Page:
“Peanut planting seemed to start a little earlier than usual and we’re probably 70% finished. Soils warmed up a little earlier compared to last year, which helped. With cotton, we’re 40% to 50% finished.
“After dealing with hurricane Michael last year, growers are still a little nervous and wanted to start as soon as possible. Our cotton wasn’t nearly as devastated as in the worst-hit areas, but we did sustain some yield and quality loss. Some loss was due to the hurricane but we also took a hit from heavy amounts of rain.
“Speaking from our standpoint as a peanut buying point, earlier peanut planting and an earlier peanut harvest means growers could potentially make an earlier start on picking cotton, which gets put on the back burner a little.”
Mark Freeman, Extension Area Agronomist, East Georgia, Statesboro:
“Planting conditions are great. Some areas of the state received rain over the weekend. In places, growers might have wanted a little bit more than they received. But in many locations, it rained enough but not so much to bog things up in the field.
“Overall, conditions for field work have been quite good. The rain kept people out of the field short-term but we’re running again now (5/7). NASS had us at 23% planted, up from 12% the previous week, so we’ve obviously made progress.”
Larry Walker, Walker Cotton Technical Services, Flintville, Tennessee:
“We started planting cotton last week and some has emerged. Burndown was good and we had rain to set up our preemerge program. It rained about 2 inches over the weekend and that kept us out of the field, but we’re running again today (5/7).
“Rain is in the forecast later this week, so that has to be taken into account. There’s a limited seed inventory in the high-demand varieties, with some issues with germ specs. I’ve heard of cases where farmers had to sign waivers that they knew the germ was lower than normal with certain varieties they intended to plant.
“It’s a little amazing how well planting has gone so far after it had rained here for 7 straight months. In the first 40% of the 2019 we received over 30 inches of rain in this area, which is 60% of our annual rainfall average.
“We’ve probably planted 40% of the cotton we will have. Rain – with potentially heavy amounts – is in the forecast for Thursday and into Sunday. Growers will plant today and tomorrow and then I think they’ll hold back off until it’s dry enough again.
“Our cotton acres will be about the same. With the weather we’re about to have, I don’t think we can increase our cotton acres that much more. When it does dry up again, we’ll be into the second half of May, and it will be kind of touchy to get more in after that.”
Ethan Carter, Regional Crop IPM, Marianna, Florida:
“Planting is underway and most everyone who has a planter is either running it or working on it to get it ready. A big portion of our growers actually started right after Easter in that third week of April, and we’re about 15% to 20% done with cotton now (5/7). Planting activity should start ramping up now.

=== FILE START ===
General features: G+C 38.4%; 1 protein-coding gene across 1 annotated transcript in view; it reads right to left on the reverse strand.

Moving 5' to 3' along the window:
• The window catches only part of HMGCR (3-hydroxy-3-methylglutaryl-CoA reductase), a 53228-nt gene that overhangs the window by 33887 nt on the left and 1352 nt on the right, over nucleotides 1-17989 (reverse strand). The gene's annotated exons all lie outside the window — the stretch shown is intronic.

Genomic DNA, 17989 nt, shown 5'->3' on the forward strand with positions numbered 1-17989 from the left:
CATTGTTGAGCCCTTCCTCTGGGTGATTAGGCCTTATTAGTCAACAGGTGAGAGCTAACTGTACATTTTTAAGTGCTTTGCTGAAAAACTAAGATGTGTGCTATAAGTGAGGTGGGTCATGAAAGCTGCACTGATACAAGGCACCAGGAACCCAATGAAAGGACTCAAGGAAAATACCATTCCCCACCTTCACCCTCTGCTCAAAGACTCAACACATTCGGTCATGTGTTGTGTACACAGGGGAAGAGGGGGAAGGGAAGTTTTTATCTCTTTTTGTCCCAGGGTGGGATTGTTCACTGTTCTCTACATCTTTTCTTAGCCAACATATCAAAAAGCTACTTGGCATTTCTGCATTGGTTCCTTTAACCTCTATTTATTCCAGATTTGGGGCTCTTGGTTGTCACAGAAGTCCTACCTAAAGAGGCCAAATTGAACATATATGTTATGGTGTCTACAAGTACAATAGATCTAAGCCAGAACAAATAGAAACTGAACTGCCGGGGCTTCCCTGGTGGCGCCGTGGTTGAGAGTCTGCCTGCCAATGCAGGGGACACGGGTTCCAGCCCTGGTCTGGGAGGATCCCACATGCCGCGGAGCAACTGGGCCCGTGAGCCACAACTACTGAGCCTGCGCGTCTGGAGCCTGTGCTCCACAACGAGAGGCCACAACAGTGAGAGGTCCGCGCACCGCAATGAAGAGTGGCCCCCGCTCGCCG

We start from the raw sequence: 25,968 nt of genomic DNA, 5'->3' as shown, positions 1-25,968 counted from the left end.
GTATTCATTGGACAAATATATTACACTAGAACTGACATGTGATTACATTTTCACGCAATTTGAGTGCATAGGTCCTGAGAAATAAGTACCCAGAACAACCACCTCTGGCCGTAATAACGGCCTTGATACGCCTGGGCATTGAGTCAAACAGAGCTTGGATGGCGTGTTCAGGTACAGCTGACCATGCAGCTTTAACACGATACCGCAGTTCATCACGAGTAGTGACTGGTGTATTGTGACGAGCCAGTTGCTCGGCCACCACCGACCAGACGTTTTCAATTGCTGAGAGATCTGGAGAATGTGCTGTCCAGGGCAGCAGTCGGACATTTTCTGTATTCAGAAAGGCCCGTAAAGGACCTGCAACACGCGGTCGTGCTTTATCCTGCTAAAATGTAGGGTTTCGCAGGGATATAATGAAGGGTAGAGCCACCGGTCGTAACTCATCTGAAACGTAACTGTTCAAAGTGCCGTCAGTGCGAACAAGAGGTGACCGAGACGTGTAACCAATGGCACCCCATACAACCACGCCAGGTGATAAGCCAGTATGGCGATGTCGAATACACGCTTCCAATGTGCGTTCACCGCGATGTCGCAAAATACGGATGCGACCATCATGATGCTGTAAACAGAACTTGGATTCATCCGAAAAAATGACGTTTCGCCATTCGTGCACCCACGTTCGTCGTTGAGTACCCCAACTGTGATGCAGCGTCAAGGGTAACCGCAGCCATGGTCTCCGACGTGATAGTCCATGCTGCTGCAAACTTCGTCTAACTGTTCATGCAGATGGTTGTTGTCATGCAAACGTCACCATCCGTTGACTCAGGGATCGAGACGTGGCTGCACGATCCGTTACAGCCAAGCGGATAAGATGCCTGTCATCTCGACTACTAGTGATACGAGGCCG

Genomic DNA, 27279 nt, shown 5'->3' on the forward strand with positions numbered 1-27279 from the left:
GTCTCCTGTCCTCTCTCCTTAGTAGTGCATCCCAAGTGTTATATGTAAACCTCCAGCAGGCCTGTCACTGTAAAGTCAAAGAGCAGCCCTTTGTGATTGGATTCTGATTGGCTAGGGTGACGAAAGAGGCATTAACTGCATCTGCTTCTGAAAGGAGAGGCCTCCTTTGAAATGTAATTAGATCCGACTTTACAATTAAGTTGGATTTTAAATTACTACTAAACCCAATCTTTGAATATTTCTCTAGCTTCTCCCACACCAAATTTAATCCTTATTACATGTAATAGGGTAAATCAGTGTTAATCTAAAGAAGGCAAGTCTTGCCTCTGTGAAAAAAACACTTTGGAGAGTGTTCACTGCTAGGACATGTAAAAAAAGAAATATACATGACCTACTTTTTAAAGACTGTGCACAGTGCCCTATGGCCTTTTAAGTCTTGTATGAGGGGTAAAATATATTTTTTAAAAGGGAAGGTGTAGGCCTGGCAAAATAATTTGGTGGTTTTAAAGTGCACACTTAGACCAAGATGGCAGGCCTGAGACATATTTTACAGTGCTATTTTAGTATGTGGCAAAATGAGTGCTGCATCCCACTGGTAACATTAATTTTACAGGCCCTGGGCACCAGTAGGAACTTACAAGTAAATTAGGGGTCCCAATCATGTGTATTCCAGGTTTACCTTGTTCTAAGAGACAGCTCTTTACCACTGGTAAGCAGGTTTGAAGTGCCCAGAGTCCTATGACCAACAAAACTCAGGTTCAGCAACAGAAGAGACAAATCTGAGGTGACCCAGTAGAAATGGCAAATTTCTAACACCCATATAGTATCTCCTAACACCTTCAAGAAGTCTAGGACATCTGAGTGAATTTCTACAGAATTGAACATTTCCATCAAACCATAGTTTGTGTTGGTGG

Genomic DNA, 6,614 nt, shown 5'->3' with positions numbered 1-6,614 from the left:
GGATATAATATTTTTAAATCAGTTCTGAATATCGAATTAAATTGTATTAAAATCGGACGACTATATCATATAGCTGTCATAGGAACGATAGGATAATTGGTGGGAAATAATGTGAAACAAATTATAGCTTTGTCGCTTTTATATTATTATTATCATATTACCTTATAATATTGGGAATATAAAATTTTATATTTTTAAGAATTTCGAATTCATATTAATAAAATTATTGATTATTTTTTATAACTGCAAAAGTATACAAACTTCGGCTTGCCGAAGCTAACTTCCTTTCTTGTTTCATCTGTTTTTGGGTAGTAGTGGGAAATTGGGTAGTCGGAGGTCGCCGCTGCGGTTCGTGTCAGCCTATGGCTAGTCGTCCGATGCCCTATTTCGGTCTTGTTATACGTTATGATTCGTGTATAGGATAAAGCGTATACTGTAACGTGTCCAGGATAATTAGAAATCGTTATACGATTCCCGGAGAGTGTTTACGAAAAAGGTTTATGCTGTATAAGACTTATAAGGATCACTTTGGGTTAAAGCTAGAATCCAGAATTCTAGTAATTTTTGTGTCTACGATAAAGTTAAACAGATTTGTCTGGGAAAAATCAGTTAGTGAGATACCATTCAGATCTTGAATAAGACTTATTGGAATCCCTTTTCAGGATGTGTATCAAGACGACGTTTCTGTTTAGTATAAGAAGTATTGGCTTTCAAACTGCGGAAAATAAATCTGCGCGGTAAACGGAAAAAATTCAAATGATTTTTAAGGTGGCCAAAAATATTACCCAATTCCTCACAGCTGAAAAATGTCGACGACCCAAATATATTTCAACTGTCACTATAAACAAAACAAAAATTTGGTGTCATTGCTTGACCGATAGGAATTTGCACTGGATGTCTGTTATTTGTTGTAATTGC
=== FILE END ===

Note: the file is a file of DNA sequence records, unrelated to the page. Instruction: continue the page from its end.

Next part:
“The big issue is that most pivots in the county went down during the hurricane (Michael) and everyone has been pushing to get them upright and running again. A lot of planting so far has been in dryland fields while growers also were dealing with pivot repairs. Just driving around, it looks like most of our pivots are standing up again but I can’t say how many are functional. A good deal of electrical work has been required, and that has been progressing slowly but surely.
“A lot of people are trying to figure out what to do in terms of preemerge herbicides. With pivots, they can water in the materials if it doesn’t rain. But if a pivot can’t run yet, a grower has to deal with that field like it’s in dryland production.
“Some peanuts are up to about 3 true leaves, and it’s rare to have them that far along this early. People are pushing hard to make an early start, keeping in mind what happened with Michael. We lost about 90% of the cotton crop and 50% of the peanut crop.
“With peanuts, growers were essentially finished with harvest but the buying points were heavily damaged by the storm and a good deal of the crop was ruined. At one buying point, 105 wagons were soaked by all the rain and those peanuts had to be dumped.
“Part of the loss also was where growers still had peanuts in the field and were delayed by all the rain, aside from the fact that some growers had to dig equipment out of barns that Michael destroyed. By the time they could start on peanut harvest again, yields and quality were down to nothing.”
Ron Smith, Alabama Extension Entomologist:
“The main insect calls I’m getting this week are about brown stink bugs in corn, and people are spraying on almost a wall-to-wall basis in parts of southwest Alabama and the Florida panhandle.
“This is in knee-high corn, and growers are treating to reduce populations. In a number of fields, they’re finding stink bugs on a third of the plants. We had a mild winter, and the insects overwintered in kudzu, buildings, hedgerows and other habitat. If stink bugs were in soybeans last year but weren’t sprayed, it’s logical to find them now.
“If they’re on a third of the plants, this is a time to be proactive. The insect has a long lifecycle and can live up to 30 days, laying eggs during that period to crank out the next generation. Spraying now would be the easiest and most efficient step because you can easily go in by ground.
“Waiting to treat that next generation means corn will be tasseling, and it might not be as easy to go in with a ground rig. Plus, you don’t know what the weather will be like then. Maybe you can get in the field, maybe you can’t.